Sunday, August 31, 2008


Think of all of the ramifications of the folllowing words:
Culture. Multiculture. Cross culture. Subculture. Counterculture.

How many cultures do we have in Canada?
Our middle-class European English-speaking culture. WASP.
Our French-Canadian culture.
First Nations
We still have some specific remnants of German, Ukrainian, Italian and other European cultures.
Chinese, Vietnamese, Indian and other Asian
Islander, African, South American and so many more.

So, we are a very multicultural nation. This provides lots of opportunity for cross cultural ministry without even leaving home.
But that is only one aspect of our cultural mosaic. The adult, historical, generational, geographical cultural aspect. The kind passed along from parents to children.
Then we have all of the subcultures: hippy, Gen X, post modern, anarchist, punk, goth, emo, metal, skater etc. People drawn together and held together by politics, music, clothing, etc. These cultural ties are every bit as strong as that of the early settlers drawn together by common history and language. Songs, clothing, stories—all reinforcing their own uniqueness.
Some of these subcultural groupings formed unintentionally. People so against mainstream materialism that they became countercultural. Hippies, yippies, anarchists, punks, etc. Together working to tear down the establishment.

And where do we find the church in all of this?
Pretty much middle class.
The upwardly mobile.
By and large we aren't from the other side of the tracks any more.
We are big.
We are powerful.
We are right (in more than one sense of the word!)
Let me mount my soapbox for a moment. I have appreciated the encouragement from different authors to change from a position of dogma to dialogue, to wanting to discuss an issue instead of trying to prove why I am right. As one author has put it, we need to move from defending the faith to defending the space. After all, if I am being honest I will have to admit that I don't know it all, and may well be wrong, even on those things I feel quite sure about. If you can't visualize how pushy we Christians can be, think about a discussion you have probably had with someone about what version of the Bible you use, or their view of Bible prophecy. We can really get quite vehement when we figure we are right—which is most of the time. Final thought—we aren't as right as we think we are!

But where was Jesus? Where was He really accepted? Not by the religious elite, but by the commoner, the down-trodden, the alien, the second-class.

So what does this mean for us?
Although it is OK that the predominant culture accepts the church, our message is totally multicultural, subcultural, and countercultural.
Our message of love, acceptance, forgiveness, affirmation, healing and hope really should connect with the fringes.
We are totally shooting ourselves in the foot by only being middle class, white and conservative. The chunk of society so well-represented in our churches is just a narrow slice of the whole pie.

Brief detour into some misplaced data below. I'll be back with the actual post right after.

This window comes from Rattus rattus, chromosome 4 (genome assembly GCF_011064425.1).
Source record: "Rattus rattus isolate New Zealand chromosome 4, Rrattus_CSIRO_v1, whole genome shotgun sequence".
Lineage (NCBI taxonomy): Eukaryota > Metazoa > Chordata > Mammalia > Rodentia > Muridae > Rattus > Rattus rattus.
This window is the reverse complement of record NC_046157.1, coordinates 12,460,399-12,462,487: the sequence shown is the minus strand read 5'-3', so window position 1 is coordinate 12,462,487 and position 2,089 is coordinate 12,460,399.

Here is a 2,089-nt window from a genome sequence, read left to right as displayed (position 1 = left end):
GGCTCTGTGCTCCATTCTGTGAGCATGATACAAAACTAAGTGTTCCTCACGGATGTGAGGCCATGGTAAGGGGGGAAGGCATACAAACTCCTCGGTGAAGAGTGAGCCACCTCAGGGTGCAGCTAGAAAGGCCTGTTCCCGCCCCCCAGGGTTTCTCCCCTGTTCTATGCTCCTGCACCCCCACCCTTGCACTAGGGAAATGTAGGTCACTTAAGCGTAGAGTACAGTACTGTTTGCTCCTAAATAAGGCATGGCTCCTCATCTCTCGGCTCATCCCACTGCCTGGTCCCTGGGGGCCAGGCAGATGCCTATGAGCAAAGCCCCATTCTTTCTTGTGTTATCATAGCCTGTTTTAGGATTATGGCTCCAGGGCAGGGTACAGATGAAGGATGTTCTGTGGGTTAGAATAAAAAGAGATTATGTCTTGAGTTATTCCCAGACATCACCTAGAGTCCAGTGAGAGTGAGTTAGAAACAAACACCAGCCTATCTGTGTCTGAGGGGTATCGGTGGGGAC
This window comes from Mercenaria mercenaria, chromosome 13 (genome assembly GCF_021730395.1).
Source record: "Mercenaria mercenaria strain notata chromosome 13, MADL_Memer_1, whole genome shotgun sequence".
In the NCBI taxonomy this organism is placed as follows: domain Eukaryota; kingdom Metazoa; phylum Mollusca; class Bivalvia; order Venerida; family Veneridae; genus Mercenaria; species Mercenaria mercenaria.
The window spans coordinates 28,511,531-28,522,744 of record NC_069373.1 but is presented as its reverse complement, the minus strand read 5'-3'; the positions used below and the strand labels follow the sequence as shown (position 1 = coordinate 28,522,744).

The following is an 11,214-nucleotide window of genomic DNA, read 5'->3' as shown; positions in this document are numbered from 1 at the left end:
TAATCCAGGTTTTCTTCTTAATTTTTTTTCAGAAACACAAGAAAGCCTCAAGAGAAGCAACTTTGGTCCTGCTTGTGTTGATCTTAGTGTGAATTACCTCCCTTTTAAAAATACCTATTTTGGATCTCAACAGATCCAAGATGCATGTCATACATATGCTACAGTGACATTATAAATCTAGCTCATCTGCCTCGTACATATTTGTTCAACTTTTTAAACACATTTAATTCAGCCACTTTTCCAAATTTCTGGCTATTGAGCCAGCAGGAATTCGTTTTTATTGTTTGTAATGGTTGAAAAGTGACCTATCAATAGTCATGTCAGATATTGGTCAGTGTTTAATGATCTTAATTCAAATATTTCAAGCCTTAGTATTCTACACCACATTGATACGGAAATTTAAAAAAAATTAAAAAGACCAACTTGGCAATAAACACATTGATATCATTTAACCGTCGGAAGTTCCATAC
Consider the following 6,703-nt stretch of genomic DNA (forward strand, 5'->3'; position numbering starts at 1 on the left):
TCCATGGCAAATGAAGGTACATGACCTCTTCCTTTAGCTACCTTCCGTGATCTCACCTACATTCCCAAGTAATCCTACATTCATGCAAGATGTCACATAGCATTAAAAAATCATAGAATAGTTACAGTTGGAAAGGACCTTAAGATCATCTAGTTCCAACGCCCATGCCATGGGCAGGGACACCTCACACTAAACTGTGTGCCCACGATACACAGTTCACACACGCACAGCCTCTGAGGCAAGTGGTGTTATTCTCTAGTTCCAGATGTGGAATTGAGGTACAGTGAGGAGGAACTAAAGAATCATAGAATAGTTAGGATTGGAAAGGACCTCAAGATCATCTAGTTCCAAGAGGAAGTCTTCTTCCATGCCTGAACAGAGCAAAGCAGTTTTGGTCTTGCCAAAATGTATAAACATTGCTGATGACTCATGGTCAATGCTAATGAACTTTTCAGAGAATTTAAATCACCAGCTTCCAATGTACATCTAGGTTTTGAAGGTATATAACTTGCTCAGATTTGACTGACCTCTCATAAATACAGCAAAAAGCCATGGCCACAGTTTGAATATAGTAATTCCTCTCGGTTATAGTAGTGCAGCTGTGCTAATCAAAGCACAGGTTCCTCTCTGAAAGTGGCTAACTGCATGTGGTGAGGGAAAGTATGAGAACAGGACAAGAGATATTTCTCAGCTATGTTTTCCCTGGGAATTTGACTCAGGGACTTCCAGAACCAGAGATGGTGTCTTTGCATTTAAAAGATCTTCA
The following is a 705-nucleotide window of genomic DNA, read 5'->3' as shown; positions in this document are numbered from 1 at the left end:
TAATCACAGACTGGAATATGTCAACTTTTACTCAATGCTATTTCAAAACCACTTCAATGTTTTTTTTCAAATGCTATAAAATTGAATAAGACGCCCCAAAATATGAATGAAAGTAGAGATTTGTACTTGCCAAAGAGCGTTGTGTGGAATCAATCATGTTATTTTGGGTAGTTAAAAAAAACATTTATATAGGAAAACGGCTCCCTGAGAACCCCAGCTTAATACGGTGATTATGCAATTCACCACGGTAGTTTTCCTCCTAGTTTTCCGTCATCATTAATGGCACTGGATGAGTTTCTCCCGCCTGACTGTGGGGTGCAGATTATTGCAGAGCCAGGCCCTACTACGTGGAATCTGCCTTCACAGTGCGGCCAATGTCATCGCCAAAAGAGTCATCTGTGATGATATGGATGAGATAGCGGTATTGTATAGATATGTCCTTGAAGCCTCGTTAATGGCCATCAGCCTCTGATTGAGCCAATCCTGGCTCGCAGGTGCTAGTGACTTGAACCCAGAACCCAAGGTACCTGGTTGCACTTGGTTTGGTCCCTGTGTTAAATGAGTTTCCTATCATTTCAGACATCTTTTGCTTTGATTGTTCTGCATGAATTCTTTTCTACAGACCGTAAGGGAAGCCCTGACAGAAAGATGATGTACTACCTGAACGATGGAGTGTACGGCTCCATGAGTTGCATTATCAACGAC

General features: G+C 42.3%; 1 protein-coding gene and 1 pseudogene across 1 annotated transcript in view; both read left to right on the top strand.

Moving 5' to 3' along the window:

Next time you are in church on a Sunday morning, look around you.
Where are the pierced and tattooed?
Where are the homeless?
Where are the gays, the prostitutes, the addicted?
Where are the punks, the emos, the goths?
Where are the hardcore, the straightedge, the headbangers?
Where are the non-whites, the non-English, the non-American?
If they don't feel at home with us (and most of them wouldn't, at least in our traditional church settings), if they don't feel loved and accepted—where do they go? Back to their subculture where their dissatisfaction with society is understood, where they are accepted and affirmed for who they are.
Think about the population of your neighborhood high school. What percentage of them would identify themselves as part of one of the above groups? 50%? 75%? 90%? Ever wonder why not many teens or young adults are in church? Maybe they just know they don't belong.
It's not so much a matter of us putting up with their alternative lifestyle, but acknowledging their right to choose it. It's not saying “I'll pretend I don't see your piercings, spiked hair, or hear your loud music”, but more “I understand your disillusion with society, I appreciate your desire to make a difference, I'll march with you against injustice, (or the environment, or whatever)”. For most of us, that in itself is a huge step. Most of us stop dead in our tracks in the presence of someone from any of the above subcultures. We need to go way beyond the ability to tolerate 'one of them', to a genuine effort to befriend and understand them.
Did Jesus say: “Come to me and leave your language and customs behind, cut your hair, put on a suit, learn our lingo and quit listening to that terrible music”? Or did He say: “Come to me and I will give you rest. My yoke is easy, my expectations aren't difficult.” (Matthew 11:28)
If we are more worried aobut their ability to affect us than our ability to affect them, we need to have a bigger understanding of God's power, and who He has called us to be.

The modern missionary movement of the past couple centuries turned Africans into black Europeans—dressed in our clothes, singing our songs, looking to the European as the Great White Father. We have finally started to separate culture from message in other countries, but we have a ways to go here at home.
No, I wouldn't feel particularly comfortable in a hip-hop worship service, or at a Christian metal concert—but so what? It isn't all about me. God can be honored just as well by a Fijian dance or the patches sewn onto a punk guys jacket as by me singing 'Shout to the Lord' on Sunday along with a worship band. We look at the outward appearance. God looks at the heart. (1 Samuel 16:7)

Although many of the subcultures around us seem impenetrable, often they are filled with the insecurity of a bunch of teenagers trying to fit in. Vastly different on the outside, but feeling very similar emotions of loneliness or disorientation on the inside.
So often a gentle word, an open mind, and a listening ear is all that is needed to begin a friendship. Part of it is overlooking the outside differences, but a bigger part is truly sharing the heart of this 'alien'.
Are you willing to be a friend with someone who:
has 6 visible piercings?
listens to 'terrible' music?
is gay, transgender or something other than straight?
lives on the street, panhandling and dumpster diving in order to survive?
shows the physical and mental results of an addiction?
figures Christians are closed-minded, bigoted jerks?
has a limited vocabulary, frequently sprinkled with words beginning with 'F'?

None of these are easy, often they really try your patience.